France's Emmanuel Macron rebuffs criticism for stay in chateau

French President Emmanuel Macron and his wife Brigitte Macron welcome guests for a lunch at the Elysee Palace as part of the One Planet Summit in Paris, France, on Dec 12, 2017.
French President Emmanuel Macron and his wife Brigitte Macron welcome guests for a lunch at the Elysee Palace as part of the One Planet Summit in Paris, France, on Dec 12, 2017. PHOTO: REUTERS

CHAMBORD, France (AFP) - French President Emmanuel Macron hit back Sunday (Dec 17) at criticism that he was "cut off from the people" for spending the weekend before his birthday at the lavish chateau of King Francois I.

Macron, who turns 40 on Thursday, spent the weekend at the chateau in the Loire Valley estate of Chambord with his wife Brigitte and extended family, staying in a cottage on the vast grounds and enjoying a dinner in one of the castle's 440 rooms.

Although the Elysee Palace said Macron and his wife were using private funds to pay for their stay, the choice of venue was criticised by several French politicians.

The stay and dinner cost 1,400 (S$2,200) euros in all, the Elysee said.

"It's a reasonable cost for a president who wants to entertain his family to pay," Macron said in a joint interview with AFP and RTL radio Sunday.

"We can't fall into this sad state of mind when people always wish to see symbols." He added that the trip was intended as an "early Christmas" with the family.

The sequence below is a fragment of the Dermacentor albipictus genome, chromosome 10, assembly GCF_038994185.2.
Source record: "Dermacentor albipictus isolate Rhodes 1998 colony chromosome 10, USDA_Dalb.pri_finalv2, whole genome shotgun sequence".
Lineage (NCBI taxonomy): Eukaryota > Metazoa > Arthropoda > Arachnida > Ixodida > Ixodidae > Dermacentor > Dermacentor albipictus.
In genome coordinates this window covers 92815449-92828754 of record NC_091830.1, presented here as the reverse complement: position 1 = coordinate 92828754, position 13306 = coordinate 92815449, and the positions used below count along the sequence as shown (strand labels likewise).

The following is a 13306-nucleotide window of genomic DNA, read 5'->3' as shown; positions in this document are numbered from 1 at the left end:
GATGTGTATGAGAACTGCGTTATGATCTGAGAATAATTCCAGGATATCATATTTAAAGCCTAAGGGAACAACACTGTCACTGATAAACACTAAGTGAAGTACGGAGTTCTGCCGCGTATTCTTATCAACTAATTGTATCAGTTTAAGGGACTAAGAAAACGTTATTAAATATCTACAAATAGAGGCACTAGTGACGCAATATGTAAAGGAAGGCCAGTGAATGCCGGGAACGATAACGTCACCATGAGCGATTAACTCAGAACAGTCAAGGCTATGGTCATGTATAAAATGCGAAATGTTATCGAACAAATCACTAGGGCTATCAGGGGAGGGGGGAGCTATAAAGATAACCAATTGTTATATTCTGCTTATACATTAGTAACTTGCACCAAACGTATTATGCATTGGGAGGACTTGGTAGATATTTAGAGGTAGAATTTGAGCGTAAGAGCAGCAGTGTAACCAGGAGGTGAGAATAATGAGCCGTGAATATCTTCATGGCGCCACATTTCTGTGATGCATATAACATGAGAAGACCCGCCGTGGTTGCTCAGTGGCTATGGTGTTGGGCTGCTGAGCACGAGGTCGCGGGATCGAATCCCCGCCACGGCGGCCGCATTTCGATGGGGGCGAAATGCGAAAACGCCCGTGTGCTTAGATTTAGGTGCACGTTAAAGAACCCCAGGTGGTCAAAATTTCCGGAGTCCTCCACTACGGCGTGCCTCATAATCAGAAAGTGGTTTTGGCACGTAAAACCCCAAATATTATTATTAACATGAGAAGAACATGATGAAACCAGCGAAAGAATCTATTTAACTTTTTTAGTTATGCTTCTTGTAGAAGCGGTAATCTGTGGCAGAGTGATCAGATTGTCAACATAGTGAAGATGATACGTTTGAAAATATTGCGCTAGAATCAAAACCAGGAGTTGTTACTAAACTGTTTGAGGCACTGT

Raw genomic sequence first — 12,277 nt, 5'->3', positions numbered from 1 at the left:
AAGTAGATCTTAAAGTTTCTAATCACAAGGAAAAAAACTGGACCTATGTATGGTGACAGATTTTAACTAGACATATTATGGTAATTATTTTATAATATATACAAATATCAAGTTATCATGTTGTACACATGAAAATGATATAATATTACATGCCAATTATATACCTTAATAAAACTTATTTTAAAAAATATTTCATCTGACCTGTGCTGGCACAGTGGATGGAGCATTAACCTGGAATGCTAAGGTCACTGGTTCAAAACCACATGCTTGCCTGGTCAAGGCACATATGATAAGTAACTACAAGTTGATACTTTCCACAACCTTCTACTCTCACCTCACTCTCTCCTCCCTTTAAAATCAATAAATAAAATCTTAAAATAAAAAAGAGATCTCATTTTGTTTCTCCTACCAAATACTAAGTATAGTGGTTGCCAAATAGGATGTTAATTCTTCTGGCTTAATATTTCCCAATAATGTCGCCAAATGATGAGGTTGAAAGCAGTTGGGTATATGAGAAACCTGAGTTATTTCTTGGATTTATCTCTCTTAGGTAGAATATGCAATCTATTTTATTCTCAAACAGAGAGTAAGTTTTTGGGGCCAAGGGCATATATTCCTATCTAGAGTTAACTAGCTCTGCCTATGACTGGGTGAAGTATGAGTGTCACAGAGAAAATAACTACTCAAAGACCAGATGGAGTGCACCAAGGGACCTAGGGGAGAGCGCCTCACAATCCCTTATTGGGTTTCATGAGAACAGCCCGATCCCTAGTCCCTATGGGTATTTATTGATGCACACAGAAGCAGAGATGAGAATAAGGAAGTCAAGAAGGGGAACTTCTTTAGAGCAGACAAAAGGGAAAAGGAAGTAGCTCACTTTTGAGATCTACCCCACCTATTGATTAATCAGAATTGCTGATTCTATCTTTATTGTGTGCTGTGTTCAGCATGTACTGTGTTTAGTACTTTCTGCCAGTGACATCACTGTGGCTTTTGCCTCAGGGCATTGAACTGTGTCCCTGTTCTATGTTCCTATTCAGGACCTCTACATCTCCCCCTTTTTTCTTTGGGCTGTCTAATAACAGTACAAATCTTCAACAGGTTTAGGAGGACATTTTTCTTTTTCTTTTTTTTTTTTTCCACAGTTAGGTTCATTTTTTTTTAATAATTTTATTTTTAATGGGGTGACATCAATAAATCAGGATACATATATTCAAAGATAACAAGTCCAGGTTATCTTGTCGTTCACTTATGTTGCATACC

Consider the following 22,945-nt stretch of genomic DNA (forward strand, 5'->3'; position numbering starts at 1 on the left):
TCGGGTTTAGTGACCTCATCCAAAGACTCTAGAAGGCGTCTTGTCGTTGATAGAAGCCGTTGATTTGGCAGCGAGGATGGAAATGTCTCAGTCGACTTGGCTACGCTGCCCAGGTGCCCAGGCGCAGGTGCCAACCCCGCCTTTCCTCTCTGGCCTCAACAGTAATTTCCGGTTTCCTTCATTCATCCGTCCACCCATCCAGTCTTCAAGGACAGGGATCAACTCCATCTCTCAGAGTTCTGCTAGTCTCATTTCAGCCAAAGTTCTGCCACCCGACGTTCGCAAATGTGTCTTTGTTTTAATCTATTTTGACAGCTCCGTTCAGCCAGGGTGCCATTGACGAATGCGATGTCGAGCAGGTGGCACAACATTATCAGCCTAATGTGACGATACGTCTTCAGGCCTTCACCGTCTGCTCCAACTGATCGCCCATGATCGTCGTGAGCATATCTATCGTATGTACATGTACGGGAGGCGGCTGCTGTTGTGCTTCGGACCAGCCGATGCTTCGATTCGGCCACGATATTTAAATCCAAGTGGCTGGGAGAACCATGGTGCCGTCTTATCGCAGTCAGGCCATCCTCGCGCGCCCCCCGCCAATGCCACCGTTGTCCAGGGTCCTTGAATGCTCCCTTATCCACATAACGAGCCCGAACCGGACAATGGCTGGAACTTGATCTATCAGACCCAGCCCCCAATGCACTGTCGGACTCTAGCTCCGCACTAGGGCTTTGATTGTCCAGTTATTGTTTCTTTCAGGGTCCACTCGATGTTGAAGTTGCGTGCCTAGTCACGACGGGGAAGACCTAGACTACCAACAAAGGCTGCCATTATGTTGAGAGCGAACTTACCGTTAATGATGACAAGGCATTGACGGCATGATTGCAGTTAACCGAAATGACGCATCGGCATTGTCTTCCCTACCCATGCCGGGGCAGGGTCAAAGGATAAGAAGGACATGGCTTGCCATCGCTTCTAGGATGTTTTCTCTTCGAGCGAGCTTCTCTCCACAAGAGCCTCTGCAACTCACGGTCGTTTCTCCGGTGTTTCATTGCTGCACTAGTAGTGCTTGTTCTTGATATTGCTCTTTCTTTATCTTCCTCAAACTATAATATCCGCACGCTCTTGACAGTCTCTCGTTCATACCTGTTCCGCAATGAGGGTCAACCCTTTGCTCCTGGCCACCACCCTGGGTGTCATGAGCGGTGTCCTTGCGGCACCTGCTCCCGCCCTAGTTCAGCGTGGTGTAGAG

Macron, a media darling during his campaign, has seen his image as a monarchical or even "pharaonic" leader climb from the night of his election in April.

 

"Why is he celebrating his birthday at Chambord?" asked radical-left firebrand Jean-Luc Melenchon, quoted in the newspaper Le Figaro.

"What a strange idea! I am so republican that everything about royal symbols exasperates me, I find it ridiculous," he said.

"While the French suffer from taxes, insecurity, immigration, Macron celebrates his 40th birthday at Chambord," right-wing politician Nicolas Dupont-Aignan said on Twitter.

"Eras go by but the oligarchy remains cut off from the people," he said.

Commissioned nearly 500 years ago by King Francois I (1494 to 1547), the immense chateau remains the largest of the Loire grand estates, boasting 365 chimneys and a 5,500-hectare estate.

It also has boasts the largest enclosed forest park in Europe, a long-time favourite for presidential hunts.

The chateau, which attracts some two million visitors each year, has been listed as a regional Unesco World Heritage cultural site.